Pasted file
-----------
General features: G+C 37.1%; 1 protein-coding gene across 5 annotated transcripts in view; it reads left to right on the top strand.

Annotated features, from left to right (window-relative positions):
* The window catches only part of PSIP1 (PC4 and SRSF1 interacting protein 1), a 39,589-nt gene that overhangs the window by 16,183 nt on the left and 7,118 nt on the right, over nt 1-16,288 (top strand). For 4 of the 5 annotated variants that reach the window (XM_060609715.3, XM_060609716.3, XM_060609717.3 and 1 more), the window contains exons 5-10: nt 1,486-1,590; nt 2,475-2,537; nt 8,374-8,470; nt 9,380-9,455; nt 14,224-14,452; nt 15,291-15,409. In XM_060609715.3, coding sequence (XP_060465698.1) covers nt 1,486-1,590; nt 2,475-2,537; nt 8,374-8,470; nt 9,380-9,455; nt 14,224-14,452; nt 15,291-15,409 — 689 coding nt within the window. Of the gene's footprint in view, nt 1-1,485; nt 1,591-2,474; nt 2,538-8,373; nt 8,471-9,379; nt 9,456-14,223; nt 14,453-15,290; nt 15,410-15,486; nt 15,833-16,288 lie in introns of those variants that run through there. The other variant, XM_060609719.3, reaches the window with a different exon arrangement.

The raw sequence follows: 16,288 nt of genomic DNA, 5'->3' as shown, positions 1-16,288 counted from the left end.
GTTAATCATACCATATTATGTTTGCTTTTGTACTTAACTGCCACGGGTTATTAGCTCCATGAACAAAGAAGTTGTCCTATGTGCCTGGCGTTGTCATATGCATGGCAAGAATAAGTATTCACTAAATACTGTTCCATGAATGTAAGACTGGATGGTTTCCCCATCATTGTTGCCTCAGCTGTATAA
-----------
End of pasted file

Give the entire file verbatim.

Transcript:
General features: G+C 37.1%; 1 protein-coding gene across 5 annotated transcripts in view; it reads left to right on the top strand.

Annotated features, from left to right (window-relative positions):
* The window catches only part of PSIP1 (PC4 and SRSF1 interacting protein 1), a 39,589-nt gene that overhangs the window by 16,183 nt on the left and 7,118 nt on the right, over nt 1-16,288 (top strand). For 4 of the 5 annotated variants that reach the window (XM_060609715.3, XM_060609716.3, XM_060609717.3 and 1 more), the window contains exons 5-10: nt 1,486-1,590; nt 2,475-2,537; nt 8,374-8,470; nt 9,380-9,455; nt 14,224-14,452; nt 15,291-15,409. In XM_060609715.3, coding sequence (XP_060465698.1) covers nt 1,486-1,590; nt 2,475-2,537; nt 8,374-8,470; nt 9,380-9,455; nt 14,224-14,452; nt 15,291-15,409 — 689 coding nt within the window. Of the gene's footprint in view, nt 1-1,485; nt 1,591-2,474; nt 2,538-8,373; nt 8,471-9,379; nt 9,456-14,223; nt 14,453-15,290; nt 15,410-15,486; nt 15,833-16,288 lie in introns of those variants that run through there. The other variant, XM_060609719.3, reaches the window with a different exon arrangement.

The raw sequence follows: 16,288 nt of genomic DNA, 5'->3' as shown, positions 1-16,288 counted from the left end.
GTTAATCATACCATATTATGTTTGCTTTTGTACTTAACTGCCACGGGTTATTAGCTCCATGAACAAAGAAGTTGTCCTATGTGCCTGGCGTTGTCATATGCATGGCAAGAATAAGTATTCACTAAATACTGTTCCATGAATGTAAGACTGGATGGTTTCCCCATCATTGTTGCCTCAGCTGTATAA